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Toxicity to soil macroorganisms except arthropods

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Endpoint:
toxicity to soil macroorganisms except arthropods: long-term
Data waiving:
study scientifically not necessary / other information available
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No data are available on the effects of iron oxides on terrestrial organisms. Iron is ubiquitous in the environment. It comprises some 5 % of the earth's crust (Roempp, 2007). Iron oxides are widespread in soils (Paul and Huang, 1986). Iron occurs mostly in the form of its oxides. The predominant iron mineral in soils is goethite (alpha-FeOOH) (EPA, 2003), the most important iron ores are magnetite (Fe3O4) and hematite (alpha-Fe2O3) (Roempp, 2007).

The interstitial water of the soil is in contact with natural iron oxide minerals. Its concentrations of iron-, manganese-, and zinc ions depend on several environmental factors e.g. duration of contact, temperature, and presence of humic substances and natural complexons e.g. siderophores (Estep, Armstrong , and van Baalen, 1975; Schachtschabel et al., 1992; Rue and Bruland, 1995; Kraemer, 2004). Input of iron oxides pigments will not increase the "saturation" concentrations, and it is very unlikely that synthetic pigments have any significant effect on ion contents in soil water or on other soil properties. On the other hand, if the iron oxides would increase the soil content of iron-, manganese-, and zinc ions, this would be a fertilizing effect in line with the purpose of sewage sludge application on agricultural land.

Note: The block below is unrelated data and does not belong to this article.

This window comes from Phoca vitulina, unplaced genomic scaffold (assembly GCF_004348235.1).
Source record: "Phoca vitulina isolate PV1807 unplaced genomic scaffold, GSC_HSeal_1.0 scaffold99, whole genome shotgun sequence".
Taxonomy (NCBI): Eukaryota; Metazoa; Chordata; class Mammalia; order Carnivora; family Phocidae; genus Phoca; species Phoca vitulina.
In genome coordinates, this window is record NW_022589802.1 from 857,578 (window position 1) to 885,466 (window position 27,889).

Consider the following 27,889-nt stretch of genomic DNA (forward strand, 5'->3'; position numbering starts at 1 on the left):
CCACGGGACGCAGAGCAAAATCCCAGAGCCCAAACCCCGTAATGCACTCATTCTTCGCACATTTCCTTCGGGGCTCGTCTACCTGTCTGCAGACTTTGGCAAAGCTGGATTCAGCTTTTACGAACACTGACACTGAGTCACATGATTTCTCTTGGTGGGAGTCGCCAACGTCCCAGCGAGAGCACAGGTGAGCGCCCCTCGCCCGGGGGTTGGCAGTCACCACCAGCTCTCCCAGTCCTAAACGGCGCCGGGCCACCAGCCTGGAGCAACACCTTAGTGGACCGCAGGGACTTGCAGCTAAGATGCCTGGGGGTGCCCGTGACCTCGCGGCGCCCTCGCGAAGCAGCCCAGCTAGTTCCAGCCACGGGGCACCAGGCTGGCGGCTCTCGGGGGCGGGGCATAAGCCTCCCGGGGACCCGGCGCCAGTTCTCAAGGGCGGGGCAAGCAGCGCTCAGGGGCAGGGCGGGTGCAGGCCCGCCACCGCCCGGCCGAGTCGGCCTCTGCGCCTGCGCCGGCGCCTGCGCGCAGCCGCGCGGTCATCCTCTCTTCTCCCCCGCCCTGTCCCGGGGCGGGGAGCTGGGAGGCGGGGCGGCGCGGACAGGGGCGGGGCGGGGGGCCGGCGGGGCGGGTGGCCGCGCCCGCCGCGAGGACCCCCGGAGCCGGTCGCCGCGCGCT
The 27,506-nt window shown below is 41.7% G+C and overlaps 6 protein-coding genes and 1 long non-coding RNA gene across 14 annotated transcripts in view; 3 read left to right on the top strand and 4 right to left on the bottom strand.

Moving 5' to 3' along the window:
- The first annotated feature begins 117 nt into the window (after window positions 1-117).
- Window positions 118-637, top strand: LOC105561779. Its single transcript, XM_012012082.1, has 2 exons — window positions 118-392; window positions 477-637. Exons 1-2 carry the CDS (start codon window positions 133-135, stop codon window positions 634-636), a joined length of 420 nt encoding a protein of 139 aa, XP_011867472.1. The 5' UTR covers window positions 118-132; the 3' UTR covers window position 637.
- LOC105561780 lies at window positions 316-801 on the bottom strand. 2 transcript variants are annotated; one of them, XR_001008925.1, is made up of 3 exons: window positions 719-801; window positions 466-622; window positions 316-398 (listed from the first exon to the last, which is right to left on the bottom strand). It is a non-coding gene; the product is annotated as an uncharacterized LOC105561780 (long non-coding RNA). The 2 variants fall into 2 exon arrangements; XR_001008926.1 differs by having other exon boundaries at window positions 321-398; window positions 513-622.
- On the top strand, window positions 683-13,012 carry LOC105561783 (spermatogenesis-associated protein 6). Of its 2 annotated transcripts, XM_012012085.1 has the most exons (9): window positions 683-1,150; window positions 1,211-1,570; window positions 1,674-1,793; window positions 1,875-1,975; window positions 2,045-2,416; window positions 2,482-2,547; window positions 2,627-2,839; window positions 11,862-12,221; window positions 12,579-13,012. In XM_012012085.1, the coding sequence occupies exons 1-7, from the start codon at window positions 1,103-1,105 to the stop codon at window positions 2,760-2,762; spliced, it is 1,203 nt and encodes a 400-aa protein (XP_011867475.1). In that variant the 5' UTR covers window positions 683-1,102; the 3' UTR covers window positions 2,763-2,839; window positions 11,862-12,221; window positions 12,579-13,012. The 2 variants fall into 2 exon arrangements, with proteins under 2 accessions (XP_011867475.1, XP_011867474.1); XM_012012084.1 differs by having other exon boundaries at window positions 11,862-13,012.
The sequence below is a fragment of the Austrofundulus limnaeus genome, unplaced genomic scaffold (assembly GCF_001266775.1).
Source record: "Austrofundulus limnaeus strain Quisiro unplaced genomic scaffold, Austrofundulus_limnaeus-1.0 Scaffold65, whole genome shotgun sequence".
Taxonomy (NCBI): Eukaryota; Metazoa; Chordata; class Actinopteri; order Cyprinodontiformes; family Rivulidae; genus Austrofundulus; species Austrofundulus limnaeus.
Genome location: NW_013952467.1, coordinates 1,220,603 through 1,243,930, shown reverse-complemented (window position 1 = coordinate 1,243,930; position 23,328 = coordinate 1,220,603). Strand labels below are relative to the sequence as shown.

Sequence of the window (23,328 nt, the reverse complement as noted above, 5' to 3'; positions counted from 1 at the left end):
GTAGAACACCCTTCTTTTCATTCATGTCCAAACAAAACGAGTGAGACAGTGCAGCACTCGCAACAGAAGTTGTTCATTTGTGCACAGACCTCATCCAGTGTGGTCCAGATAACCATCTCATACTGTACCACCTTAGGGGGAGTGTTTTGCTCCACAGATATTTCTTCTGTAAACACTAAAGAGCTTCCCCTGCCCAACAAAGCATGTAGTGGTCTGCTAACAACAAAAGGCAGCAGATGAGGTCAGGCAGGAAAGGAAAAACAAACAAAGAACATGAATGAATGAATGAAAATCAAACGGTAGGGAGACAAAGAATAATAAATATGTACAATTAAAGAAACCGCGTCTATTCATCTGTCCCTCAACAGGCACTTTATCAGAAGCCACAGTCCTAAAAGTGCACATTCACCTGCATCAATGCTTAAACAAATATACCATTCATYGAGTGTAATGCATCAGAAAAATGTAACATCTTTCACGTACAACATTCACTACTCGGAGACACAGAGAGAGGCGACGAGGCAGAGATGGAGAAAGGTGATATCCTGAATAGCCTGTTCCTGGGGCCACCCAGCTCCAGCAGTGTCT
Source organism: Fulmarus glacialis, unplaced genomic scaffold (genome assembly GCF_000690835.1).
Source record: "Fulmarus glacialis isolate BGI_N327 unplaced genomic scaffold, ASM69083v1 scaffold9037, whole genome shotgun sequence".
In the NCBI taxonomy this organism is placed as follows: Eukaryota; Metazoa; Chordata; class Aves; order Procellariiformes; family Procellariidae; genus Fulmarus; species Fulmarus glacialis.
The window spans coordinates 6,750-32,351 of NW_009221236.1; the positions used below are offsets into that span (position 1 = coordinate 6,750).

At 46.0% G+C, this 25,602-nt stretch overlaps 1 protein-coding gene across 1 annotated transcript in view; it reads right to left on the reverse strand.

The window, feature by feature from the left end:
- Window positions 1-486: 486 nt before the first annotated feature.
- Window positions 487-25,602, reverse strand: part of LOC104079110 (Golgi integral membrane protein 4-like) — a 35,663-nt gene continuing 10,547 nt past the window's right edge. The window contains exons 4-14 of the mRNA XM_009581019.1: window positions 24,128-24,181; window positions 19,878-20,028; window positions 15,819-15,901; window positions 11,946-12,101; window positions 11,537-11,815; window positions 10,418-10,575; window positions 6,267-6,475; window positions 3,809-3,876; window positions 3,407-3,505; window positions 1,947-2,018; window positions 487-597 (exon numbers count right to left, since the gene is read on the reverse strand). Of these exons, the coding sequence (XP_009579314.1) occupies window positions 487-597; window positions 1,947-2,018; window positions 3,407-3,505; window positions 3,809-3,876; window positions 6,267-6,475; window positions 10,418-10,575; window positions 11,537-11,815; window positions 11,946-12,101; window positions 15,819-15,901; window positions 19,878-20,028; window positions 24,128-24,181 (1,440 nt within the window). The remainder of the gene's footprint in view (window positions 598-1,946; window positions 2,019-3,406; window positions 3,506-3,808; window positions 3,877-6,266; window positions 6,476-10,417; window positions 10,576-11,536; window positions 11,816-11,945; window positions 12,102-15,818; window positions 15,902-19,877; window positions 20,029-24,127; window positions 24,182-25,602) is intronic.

Performing of a test is scientifically not necessary, as the category members are inert inorganic oxides of iron which resemble naturally occurring iron oxides. Even under worst case conditions an inhibitory effect of synthetic iron oxide pigments is not likely to be exerted on soil organisms.

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